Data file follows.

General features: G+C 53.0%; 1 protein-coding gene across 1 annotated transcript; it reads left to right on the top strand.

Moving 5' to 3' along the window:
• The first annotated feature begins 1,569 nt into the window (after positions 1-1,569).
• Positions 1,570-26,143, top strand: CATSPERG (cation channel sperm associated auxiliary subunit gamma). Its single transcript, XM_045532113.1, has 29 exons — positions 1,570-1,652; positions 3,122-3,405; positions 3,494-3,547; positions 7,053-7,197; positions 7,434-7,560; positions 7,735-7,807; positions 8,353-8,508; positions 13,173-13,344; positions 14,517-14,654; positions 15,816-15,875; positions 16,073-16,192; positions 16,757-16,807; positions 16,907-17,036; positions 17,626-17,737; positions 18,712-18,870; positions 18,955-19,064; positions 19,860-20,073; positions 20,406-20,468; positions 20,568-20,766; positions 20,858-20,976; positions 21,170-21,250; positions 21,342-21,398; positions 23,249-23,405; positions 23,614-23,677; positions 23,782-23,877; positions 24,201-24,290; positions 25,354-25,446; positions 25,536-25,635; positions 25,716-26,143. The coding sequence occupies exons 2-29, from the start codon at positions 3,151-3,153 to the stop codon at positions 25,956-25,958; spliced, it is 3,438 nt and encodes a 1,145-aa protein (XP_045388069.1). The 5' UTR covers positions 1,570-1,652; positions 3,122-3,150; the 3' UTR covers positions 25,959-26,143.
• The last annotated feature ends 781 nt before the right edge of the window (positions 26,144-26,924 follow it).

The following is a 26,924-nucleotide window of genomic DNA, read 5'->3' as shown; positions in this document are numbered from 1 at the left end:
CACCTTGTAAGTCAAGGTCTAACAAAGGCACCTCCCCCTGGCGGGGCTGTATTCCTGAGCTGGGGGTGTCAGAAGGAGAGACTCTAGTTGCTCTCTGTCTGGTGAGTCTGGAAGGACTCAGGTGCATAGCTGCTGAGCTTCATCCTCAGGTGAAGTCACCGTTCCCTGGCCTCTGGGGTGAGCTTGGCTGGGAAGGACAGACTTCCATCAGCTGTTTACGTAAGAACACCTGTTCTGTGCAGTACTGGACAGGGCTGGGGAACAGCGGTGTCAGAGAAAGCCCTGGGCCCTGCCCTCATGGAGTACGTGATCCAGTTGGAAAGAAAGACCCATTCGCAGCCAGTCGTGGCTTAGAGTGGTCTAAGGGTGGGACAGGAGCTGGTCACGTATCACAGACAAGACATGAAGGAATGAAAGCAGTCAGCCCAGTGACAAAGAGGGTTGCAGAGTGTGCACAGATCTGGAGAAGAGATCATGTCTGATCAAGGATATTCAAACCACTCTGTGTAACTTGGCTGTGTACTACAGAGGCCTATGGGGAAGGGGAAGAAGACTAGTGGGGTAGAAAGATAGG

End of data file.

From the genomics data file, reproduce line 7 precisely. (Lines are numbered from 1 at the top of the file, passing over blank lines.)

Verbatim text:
CACCTTGTAAGTCAAGGTCTAACAAAGGCACCTCCCCCTGGCGGGGCTGTATTCCTGAGCTGGGGGTGTCAGAAGGAGAGACTCTAGTTGCTCTCTGTCTGGTGAGTCTGGAAGGACTCAGGTGCATAGCTGCTGAGCTTCATCCTCAGGTGAAGTCACCGTTCCCTGGCCTCTGGGGTGAGCTTGGCTGGGAAGGACAGACTTCCATCAGCTGTTTACGTAAGAACACCTGTTCTGTGCAGTACTGGACAGGGCTGGGGAACAGCGGTGTCAGAGAAAGCCCTGGGCCCTGCCCTCATGGAGTACGTGATCCAGTTGGAAAGAAAGACCCATTCGCAGCCAGTCGTGGCTTAGAGTGGTCTAAGGGTGGGACAGGAGCTGGTCACGTATCACAGACAAGACATGAAGGAATGAAAGCAGTCAGCCCAGTGACAAAGAGGGTTGCAGAGTGTGCACAGATCTGGAGAAGAGATCATGTCTGATCAAGGATATTCAAACCACTCTGTGTAACTTGGCTGTGTACTACAGAGGCCTATGGGGAAGGGGAAGAAGACTAGTGGGGTAGAAAGATAGG